Little published evidence is available on serum biochemical markers for the etiological classification of ischemic stroke. The current study aimed to observe the serum levels of high-sensitivity C-reactive protein (hs-CRP), D-dimer (DD) and fibrinogen (Fg), which can all be obtained quickly in various subtypes of TOAST etiological classifications, to provide clinical biochemical parameters and a basis for the etiological classification of patients with acute ischemic stroke. These data will enable earlier classification, guide targeted examinations, and inform rational intervention treatment for ischemic stroke.
Subjects and Methods
This retrospective, case-only study was approved by the medical ethics committee of the First Affiliated Hospital of Jinan University, Guangzhou. Written informed consent was not obtained and the patients’ records/information were anonymized and de-identified prior to analysis. We consecutively enrolled patients with acute ischemic stroke hospitalized in the Department of Neurology at the First Affiliated Hospital of Jinan University from January 2009 to December 2010. All patients had been discharged, and were identified the etiological subtypes before hospital discharge. They were divided into 5 subtypes groups. Then we compared the levels of three kinds of serum biochemical markers among these groups.
Inclusion Criteria. Patients were chosen (1) whose cases conformed to the diagnostic criteria of the 2005 China cerebrovascular disease prevention and treatment guidelines for ischemic stroke; (2) whose time of stroke onset was not more than 7 days prior to inclusion; and (3) who had no history of ischemic stroke within the previous 6 months.
Exclusion Criteria. Patients were excluded if they (1) were below 18 years of age; (2) had a diagnosis of hemorrhagic stroke and transient ischemic attack; (3) had systemic infections, autoimmune diseases, malignancies, serious heart, liver or kidney diseases, blood disorders, or other systemic thromboembolic pathologies; (4) had experienced a myocardial infarction, acute trauma, or surgery within the previous three months; (5) took long-term antithrombotic drugs (including anti-platelet drugs, anticoagulants, fibrinolytics, statins lipid-lowering drugs, inflammation inhibitors, immunosuppressive agents or hormones); or (6) underwent thrombolytic therapy after admission.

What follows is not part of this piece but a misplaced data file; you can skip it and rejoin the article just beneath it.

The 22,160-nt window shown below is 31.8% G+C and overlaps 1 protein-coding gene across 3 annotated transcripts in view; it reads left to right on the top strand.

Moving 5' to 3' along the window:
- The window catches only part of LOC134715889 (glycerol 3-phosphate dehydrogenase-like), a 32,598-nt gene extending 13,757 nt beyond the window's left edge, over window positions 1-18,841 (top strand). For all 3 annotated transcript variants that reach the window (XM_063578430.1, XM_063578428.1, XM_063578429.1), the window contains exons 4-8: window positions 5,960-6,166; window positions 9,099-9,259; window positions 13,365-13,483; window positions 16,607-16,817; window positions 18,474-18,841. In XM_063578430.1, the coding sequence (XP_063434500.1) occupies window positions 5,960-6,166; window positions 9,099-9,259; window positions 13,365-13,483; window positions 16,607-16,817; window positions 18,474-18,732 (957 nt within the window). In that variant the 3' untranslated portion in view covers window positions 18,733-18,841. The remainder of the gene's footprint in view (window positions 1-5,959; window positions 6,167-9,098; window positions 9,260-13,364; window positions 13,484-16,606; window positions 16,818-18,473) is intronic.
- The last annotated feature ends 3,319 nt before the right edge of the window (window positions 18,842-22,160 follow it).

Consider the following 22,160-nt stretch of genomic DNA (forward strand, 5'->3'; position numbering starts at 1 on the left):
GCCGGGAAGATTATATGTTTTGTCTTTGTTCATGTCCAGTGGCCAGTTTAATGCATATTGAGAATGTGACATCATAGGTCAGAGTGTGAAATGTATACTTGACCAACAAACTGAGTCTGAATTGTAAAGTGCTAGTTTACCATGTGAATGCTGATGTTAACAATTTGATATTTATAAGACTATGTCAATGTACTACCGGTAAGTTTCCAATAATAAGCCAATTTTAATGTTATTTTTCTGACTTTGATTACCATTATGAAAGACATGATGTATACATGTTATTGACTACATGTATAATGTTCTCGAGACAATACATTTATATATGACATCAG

Collection of General Data. All of the patients’ data were collected from their medical records, including all of the demographic data (e.g., gender and age), the history of their present illness, their personal and family medical history, the relevant imaging data (i.e., cranial MR and CT, echocardiography, and dynamic electrocardiogram), laboratory tests (i.e., routine blood tests, blood lipids, blood glucose, and glycosylated hemoglobin), and other examination results helpful for clarifying the cause of the disease.
Specimen Detection Method. Hs-CRP, DD and Fg were all measured in our hospital laboratory. The venous blood was collected, anticoagulated using sodium citrate, and then centrifuged at 3000 r/min for 10 minutes for the isolation of serum.